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Editorial: Tyranny of the majority
The ongoing controversy over whether religious sect Ahmadiyah has the right to persist and it’s followers the right to freely profess their beliefs illustrates the long-standing issue that this nation has failed and is failing to protect the rights of it’s minorities.
Dubbed the world’s third-largest democracy, Indonesia has been facing difficulties in adopting and adapting itself to that very principle of democracy that is the respect for and protection of minorities.
Minority groups in Indonesia, including the approximately 200,000 Ahmadis, have to face the ugly fact that they are small in number and therefore prone to marginalization, discrimination and sometimes even persecution.
As of today, hundreds of Ahmadis on Lombok Island in West Nusa Tenggara have been living in shelters since their expulsion from their homes in February 2006. They have been denied their economic right to live a better life and their right to vote as evidenced when the local poll commission scrapped them from the voter roll in last year’s elections.
Worse, their children have had to experience the ordeal. Only last month the local government moved to provide free education for Ahmadi children.
The latest in a string of attacks on Ahmadiyah followers last week indicates the absence of any form of protection for minorities. Hundreds of Ahmadiyah members living in an enclave in the West Java regency of Bogor lost not only their belongings but perhaps also their hopes for a peaceful life in this country.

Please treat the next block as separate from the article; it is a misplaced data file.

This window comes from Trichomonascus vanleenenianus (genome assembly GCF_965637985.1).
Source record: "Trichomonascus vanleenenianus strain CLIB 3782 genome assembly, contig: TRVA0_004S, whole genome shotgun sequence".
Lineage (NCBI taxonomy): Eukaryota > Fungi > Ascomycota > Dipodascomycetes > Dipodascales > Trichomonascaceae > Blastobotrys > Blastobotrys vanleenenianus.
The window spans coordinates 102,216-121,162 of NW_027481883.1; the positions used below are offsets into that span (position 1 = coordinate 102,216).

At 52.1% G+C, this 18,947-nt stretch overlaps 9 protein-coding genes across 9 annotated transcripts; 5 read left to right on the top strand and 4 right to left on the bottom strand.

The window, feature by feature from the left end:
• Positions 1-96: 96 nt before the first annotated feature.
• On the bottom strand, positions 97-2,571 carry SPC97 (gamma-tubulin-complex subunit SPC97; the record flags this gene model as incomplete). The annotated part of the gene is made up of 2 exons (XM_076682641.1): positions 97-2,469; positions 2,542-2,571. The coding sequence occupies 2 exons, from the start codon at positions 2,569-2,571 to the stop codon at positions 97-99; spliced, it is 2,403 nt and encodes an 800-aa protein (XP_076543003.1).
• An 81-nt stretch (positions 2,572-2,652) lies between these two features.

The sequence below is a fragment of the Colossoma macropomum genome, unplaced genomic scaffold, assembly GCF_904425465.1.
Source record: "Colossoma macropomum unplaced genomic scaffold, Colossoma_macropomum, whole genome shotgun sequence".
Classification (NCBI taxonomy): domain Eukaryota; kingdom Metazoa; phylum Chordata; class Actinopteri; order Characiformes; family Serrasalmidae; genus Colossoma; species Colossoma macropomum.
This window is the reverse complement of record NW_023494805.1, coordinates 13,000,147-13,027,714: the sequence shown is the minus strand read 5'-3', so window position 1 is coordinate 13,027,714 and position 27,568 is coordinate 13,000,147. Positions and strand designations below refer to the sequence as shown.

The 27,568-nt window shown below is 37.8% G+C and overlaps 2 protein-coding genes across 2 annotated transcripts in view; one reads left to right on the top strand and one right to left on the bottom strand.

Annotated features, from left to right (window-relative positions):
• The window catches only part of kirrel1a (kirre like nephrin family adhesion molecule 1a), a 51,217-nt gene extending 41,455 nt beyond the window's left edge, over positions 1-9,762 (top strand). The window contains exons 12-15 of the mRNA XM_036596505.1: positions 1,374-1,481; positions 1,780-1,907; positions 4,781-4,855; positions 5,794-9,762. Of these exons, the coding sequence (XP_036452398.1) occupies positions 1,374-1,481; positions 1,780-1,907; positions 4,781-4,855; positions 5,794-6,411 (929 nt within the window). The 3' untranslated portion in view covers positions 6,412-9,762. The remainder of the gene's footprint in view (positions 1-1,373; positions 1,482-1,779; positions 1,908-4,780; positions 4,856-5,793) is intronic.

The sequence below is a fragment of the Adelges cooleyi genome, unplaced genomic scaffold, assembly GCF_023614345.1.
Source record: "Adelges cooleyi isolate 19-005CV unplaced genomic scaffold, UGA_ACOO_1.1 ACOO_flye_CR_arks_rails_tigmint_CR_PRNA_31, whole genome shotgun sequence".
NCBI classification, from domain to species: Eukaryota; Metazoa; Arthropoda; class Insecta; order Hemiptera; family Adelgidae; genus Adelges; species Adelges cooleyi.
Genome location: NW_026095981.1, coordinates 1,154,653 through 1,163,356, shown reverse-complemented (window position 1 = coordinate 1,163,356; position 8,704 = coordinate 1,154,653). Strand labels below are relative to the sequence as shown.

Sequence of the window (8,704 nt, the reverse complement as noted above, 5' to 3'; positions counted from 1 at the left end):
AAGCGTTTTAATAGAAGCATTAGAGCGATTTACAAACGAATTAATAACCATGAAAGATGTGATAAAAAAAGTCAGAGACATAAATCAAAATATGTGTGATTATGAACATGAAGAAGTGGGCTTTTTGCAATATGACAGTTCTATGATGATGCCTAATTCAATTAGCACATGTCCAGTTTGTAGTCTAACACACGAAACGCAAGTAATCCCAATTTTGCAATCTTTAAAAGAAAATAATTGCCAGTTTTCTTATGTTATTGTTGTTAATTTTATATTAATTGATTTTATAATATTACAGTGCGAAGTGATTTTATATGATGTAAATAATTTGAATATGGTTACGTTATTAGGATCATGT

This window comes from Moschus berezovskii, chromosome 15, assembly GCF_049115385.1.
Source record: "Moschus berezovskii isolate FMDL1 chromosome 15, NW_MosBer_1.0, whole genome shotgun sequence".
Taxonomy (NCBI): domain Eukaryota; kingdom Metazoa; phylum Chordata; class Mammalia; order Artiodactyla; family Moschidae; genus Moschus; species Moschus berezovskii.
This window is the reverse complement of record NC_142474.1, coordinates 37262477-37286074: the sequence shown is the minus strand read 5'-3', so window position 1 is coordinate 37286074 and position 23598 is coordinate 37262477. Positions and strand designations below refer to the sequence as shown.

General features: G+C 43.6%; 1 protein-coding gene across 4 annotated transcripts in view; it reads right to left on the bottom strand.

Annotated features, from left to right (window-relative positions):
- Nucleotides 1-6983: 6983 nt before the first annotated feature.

Regardless of the cause of last week’s arson attack, Ahmadiyah has been perceived as a threat to mainstream Muslims and a cause of destabilization. With ulema and Muslim figures failing to promote dialog, and instead fighting for a ban against Ahmadiyah, hard-line groups have found clemency in carrying out acts of violence against the religious sect.
Solutions for the Ahmadiyah problem initiated by Muslim leaders have so far constituted one-way traffic, in which the majority dictates and enforces it’s will on the minority. It is tyranny of the majority that is currently plaguing the country’s efforts to deal with Ahmadiyah.
Sadly, this is how this nation understands democracy. Political parties form a coalition within the House of Representatives annihilate dissenting voices during decision-making processes. Democracy has been hijacked to help the majority groups fulfill their interests.
In the Ahmadiyah case, the government as the representation of the state has failed to draw a line to protect the weak or the minority vis-à-vis the majority. But democracy prevails only if the rights of the minority are protected.
The enforcement of the 2008 joint ministerial decree on Ahmadiyah spoke volumes about the government’s perceptions on the rights of the strong, as the regulation amputated the basic rights of the Islamic sect’s followers and reinforced a stigma on them as an unwanted society.
A plan to review the decree that many expect will result in a permanent solution to the Ahmadiyah issue will be translated into a permanent ban against the religious sect as long as the tyranny of majority is at play. A new decree banning the sect would read as an expression of supreme power and illustrate that the government has failed to listen to their wishes.
British political philosopher John Stuart Mill noted that the danger of the tyranny of the majority lay not just in the infringements of individuals’ rights or the marginalization of a political minority, but in the oppression of minority groups in society based simply on criteria such as skin color, ethnicity, nationality, religion, or sexual orientation. Ahmadiyah and other minority groups deserve equal rights, unless of course this nation no longer believes in democracy.